Interested in Watson Analytics? IBM Blueview has got you covered. Check out our Watson Analytics first look, Natural Language Query review and overview of Watson Analytics Professional pricing and features.
Today we’re going to take a gander at the query and visualization component of Watson Analytics, “Explore”. Standalone it is a highly competitive visualization tool that puts Cognos Workspace Advanced to shame; forming like Voltron with Watson Analytics’ other features yields a powerful and unique data slaying super-robot. If you’re curious how Watson Analytics stacks up against Tableau this is the most relevant feature for direct comparison and I can give you a free TLDR by saying: Pretty damn well.
Side note: life doesn’t offer a ton of opportunities to make Voltron jokes, one must seize the lion by the mane… … … sorry!
Launching an Exploration Expedition
Starting the Explore feature requires that you’ve uploaded a data set to Watson Analytics. From there you click on the massive “Explore” tile at the top of the screen and select the set in which you are interested, or you can select the set itself and choose “Explore” from the listed options. This launches a starting point for our exploration:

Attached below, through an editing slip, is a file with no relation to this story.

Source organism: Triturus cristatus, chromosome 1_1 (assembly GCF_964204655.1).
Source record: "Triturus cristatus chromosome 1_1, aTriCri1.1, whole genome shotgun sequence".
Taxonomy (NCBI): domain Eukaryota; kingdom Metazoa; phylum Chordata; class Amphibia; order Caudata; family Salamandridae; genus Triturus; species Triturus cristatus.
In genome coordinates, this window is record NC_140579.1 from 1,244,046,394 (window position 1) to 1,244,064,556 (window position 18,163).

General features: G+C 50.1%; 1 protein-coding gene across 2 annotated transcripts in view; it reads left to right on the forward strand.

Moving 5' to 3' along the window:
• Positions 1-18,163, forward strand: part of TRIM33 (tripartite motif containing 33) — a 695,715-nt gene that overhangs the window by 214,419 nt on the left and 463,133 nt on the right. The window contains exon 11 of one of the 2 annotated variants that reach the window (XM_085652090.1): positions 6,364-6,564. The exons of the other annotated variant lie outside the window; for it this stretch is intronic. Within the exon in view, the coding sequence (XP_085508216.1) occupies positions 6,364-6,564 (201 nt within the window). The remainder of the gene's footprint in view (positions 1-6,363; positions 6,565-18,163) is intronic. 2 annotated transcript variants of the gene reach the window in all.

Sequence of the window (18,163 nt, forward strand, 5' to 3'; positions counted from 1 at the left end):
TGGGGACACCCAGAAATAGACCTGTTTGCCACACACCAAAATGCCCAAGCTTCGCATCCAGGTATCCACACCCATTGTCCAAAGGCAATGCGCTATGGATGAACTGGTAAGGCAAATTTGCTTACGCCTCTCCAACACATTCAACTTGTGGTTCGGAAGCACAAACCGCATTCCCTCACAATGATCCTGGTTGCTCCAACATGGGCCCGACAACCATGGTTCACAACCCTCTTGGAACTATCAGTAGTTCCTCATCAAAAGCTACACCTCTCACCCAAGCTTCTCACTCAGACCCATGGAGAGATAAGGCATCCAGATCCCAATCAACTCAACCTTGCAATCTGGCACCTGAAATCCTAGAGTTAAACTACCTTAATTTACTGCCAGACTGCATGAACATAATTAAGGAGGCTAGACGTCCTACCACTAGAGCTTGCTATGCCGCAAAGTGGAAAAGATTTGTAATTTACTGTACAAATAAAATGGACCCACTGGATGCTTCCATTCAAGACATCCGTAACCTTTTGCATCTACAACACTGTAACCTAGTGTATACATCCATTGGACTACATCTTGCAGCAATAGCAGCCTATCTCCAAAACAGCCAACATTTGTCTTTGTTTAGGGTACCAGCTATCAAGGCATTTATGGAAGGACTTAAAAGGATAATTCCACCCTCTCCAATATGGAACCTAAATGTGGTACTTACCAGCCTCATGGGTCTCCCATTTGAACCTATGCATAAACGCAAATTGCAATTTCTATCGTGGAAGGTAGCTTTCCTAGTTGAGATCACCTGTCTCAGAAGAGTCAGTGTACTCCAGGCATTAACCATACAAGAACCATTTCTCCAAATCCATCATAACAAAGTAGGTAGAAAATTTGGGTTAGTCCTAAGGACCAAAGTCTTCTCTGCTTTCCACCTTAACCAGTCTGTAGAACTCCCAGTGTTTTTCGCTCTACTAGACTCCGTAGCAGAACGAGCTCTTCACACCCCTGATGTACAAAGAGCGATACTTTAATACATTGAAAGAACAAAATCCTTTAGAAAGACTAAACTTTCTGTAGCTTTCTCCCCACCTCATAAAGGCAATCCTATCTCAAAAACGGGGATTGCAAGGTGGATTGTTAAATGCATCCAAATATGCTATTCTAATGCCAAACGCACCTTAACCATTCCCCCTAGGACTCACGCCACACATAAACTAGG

- The pane at the top is global across Watson Analytics and allows you to save, to quickly swap between open data sets and tools and to see my real name. Ooops.
- Here you work the Natural Language magic we covered in our post on said topic, but briefly you type a question in English and will see suggested visualizations that (maybe) provide answers.
- Watson Analytics assesses the data set and suggests a number of exploration starting points. You see a brief description of each above an image that tells you what sort of visualization it suggests. In our case “What is the trend of Receptions over Week by Position” is a line graph. Also notice the words in bold – those are column names from the data.
- This little button brings up a window that lets you create custom dimensions, add new calculations and fields, and generally mess with the data.
- Displayed across this bottom pane are each of the columns from the data set. Adding filters, groupings or calculations by clicking on an item will apply that change across all visualizations in your current “explore” session. Very handy!